While soccer is not the most popular sport in America, it is the most popular sport in the world and very soon there will be a kickoff in the first game of the every-four-years tournament known as the World Cup. But this one is different. Not only is it being hosted in the Middle East, specifically Qatar, but it’s being used by the media as a tool to “punish” that country. Who’s caught in between? The players.
But before we can even examine what’s happening to them, we have to take a look at the media’s failure on this topic. As with so many things in life, events that are far in the future can get forgotten about, and while there was some media buzz in 2010 when Russia was awarded the 2018 World Cup and Qatar the 2022 World Cup, these events were far enough away that no one really cared, and the media, for its part, lost interest in the story.
But now it’s 2022 and the World Cup is imminent. What is troubling to the world media is Qatar’s human rights record (including deaths of many immigrant workers on this specific project), the limited chances women have to play football in that country, and Qatar’s criminal laws regarding homosexuality.
What that means is that now the media are pressuring soccer players to make some kind of protest (wearing a rainbow armband, for example) or to refuse to play, or to insist on making political statements. But so far none of the players have refused to play and none of the countries who are going to be represented have withdrawn their teams. Barring something dramatic (which, given the last couple years, can’t be ruled out), this World Cup will move forward.
So should players say something? Or should they just “shut up and dribble,” as some pundits would have all athletes do? The answer isn’t so simple.
We all know what Jackie Robinson did for baseball, arguing with actions rather than words, against the prevailing practices and mindset of that day in some places in our country. Or before him, Smiling Jack Johnson, who kept a smile on his face during his famous fight with Jim Jeffries. The author Jack London was there to watch the fight and wrote: “No one understands him, this man who smiles. Well, the story of the fight is the story of a smile. If ever a man won by nothing more fatiguing than a smile, Johnson won today.” As Johnson was called the most disgusting things from outside the ring, he didn’t call a press conference to share his views. He let his fists do the talking.
And yet, in recent years, Michael Jordan was famously criticized for allegedly saying that “Republicans buy shoes, too,” when asked why he wasn’t taking a more prominent role in a Senatorial race in his state. While this quote was never previously confirmed, in the documentary The Last Dance Michael finally addressed it directly by saying that he did make this statement, though in jest, to Scottie Pippen and Horace Grant on a team bus. He also noted that he did contribute to the Democrat in the race, Harvey Gantt. He said he did not feel the record needed to be corrected as it accurately reflected how he was dealing with politics when he was a player.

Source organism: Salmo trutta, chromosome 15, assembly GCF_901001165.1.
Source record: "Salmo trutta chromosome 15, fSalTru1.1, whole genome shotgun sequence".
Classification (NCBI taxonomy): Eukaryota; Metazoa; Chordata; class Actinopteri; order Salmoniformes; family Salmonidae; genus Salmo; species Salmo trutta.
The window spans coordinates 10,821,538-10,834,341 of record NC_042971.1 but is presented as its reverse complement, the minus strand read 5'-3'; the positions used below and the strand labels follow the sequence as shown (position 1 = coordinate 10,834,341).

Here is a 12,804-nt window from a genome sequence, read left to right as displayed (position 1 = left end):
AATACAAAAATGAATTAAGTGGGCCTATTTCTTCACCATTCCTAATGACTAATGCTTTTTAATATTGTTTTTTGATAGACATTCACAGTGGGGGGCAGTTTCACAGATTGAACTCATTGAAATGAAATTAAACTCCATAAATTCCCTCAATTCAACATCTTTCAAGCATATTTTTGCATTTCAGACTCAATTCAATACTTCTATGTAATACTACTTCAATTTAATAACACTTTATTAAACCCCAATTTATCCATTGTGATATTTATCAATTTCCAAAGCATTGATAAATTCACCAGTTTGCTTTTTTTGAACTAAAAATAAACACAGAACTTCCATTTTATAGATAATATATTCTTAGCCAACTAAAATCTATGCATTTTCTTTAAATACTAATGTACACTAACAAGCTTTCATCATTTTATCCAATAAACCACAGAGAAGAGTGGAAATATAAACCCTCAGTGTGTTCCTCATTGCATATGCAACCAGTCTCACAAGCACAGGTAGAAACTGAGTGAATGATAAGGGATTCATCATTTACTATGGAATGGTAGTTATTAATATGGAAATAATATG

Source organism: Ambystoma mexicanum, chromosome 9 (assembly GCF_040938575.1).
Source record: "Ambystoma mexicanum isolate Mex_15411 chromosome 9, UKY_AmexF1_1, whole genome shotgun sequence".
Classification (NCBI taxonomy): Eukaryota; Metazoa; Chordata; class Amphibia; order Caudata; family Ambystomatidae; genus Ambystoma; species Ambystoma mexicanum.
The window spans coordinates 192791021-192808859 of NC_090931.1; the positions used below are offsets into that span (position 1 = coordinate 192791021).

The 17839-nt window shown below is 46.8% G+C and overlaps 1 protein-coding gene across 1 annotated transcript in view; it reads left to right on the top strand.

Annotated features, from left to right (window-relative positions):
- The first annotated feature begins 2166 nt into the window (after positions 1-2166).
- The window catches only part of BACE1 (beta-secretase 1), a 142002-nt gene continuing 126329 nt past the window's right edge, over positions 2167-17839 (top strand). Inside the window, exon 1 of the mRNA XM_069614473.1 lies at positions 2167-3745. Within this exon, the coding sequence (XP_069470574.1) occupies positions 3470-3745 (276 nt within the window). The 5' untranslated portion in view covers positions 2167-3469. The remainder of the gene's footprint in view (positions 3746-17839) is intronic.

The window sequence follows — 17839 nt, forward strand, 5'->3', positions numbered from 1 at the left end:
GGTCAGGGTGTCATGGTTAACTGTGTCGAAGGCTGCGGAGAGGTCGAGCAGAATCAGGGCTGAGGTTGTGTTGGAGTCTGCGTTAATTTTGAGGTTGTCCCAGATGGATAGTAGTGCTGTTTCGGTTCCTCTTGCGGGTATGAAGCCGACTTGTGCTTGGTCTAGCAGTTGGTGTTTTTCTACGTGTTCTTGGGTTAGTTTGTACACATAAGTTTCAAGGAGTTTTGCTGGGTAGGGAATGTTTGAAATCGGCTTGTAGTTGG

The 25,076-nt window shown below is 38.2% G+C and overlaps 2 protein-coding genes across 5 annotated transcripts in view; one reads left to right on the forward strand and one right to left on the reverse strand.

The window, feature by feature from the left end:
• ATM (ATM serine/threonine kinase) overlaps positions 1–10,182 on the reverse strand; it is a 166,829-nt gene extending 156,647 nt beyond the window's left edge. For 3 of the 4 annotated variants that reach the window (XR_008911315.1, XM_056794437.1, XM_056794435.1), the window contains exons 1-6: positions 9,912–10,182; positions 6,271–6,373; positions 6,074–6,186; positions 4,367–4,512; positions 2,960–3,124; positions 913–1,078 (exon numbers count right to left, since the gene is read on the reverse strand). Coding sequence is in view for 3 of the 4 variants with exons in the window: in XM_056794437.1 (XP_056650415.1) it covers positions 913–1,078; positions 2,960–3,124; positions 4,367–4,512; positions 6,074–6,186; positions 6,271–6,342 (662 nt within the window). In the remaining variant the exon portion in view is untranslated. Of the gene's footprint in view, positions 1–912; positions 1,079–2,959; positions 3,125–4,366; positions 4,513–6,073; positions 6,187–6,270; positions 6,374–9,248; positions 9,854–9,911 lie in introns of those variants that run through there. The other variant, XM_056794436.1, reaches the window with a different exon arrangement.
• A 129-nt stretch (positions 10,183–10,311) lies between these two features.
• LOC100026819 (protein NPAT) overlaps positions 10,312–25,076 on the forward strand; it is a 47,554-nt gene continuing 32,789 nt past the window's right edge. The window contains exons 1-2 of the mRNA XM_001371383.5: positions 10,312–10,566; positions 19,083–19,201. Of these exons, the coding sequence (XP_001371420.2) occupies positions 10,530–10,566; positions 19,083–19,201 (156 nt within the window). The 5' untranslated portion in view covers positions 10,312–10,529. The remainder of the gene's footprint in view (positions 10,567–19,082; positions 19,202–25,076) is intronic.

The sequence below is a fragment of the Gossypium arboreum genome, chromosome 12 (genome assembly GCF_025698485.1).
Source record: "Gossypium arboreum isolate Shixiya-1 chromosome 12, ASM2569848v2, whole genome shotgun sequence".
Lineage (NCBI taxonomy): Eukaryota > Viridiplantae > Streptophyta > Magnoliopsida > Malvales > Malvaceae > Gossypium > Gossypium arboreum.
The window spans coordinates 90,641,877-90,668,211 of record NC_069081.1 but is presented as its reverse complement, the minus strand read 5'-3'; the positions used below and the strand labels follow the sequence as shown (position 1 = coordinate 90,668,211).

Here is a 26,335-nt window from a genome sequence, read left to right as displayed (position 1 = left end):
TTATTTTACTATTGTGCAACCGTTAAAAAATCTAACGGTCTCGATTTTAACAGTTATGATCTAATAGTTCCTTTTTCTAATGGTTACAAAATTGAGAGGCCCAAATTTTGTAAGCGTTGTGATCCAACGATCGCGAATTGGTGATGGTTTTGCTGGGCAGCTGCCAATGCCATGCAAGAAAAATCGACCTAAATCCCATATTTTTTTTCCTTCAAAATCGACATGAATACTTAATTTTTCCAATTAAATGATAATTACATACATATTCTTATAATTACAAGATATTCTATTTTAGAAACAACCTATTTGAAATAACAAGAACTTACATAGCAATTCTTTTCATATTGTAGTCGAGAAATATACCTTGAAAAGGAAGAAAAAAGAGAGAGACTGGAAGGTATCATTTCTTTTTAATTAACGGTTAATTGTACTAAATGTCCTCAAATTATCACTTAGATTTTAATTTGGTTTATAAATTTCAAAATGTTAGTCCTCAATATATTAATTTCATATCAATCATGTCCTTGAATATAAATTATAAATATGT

In the documentary, many decades removed from those events, Michael opined, “I wasn’t a politician when I was playing my sport. I was focused on my craft. Was that selfish? Probably. But that was my energy. That’s where my energy was.”
Players should be free to make stands on what matters to them, when/if it matters to them. The media would like to believe that everyone thinks “correctly,” the way that they do, on every issue, and not only is this patently false, but it flies in the face of what sports at its base is: free expression. Athletes are free to speak and express themselves by their actions, and occasionally, their words. Nothing is stopping any of these players from boycotting the World Cup or from making statements regarding their views.
But the fact that not one of them has made the decision to stay home instead of going to a once-every-four-years tournament speaks in its own way. But it doesn’t have to mean what the media tells us it means. Because sometimes making positive change is more than making statements or calling for boycotts. Sometimes positive change can come from people seeing you show up with integrity and honesty every day, doing something you love at the highest level.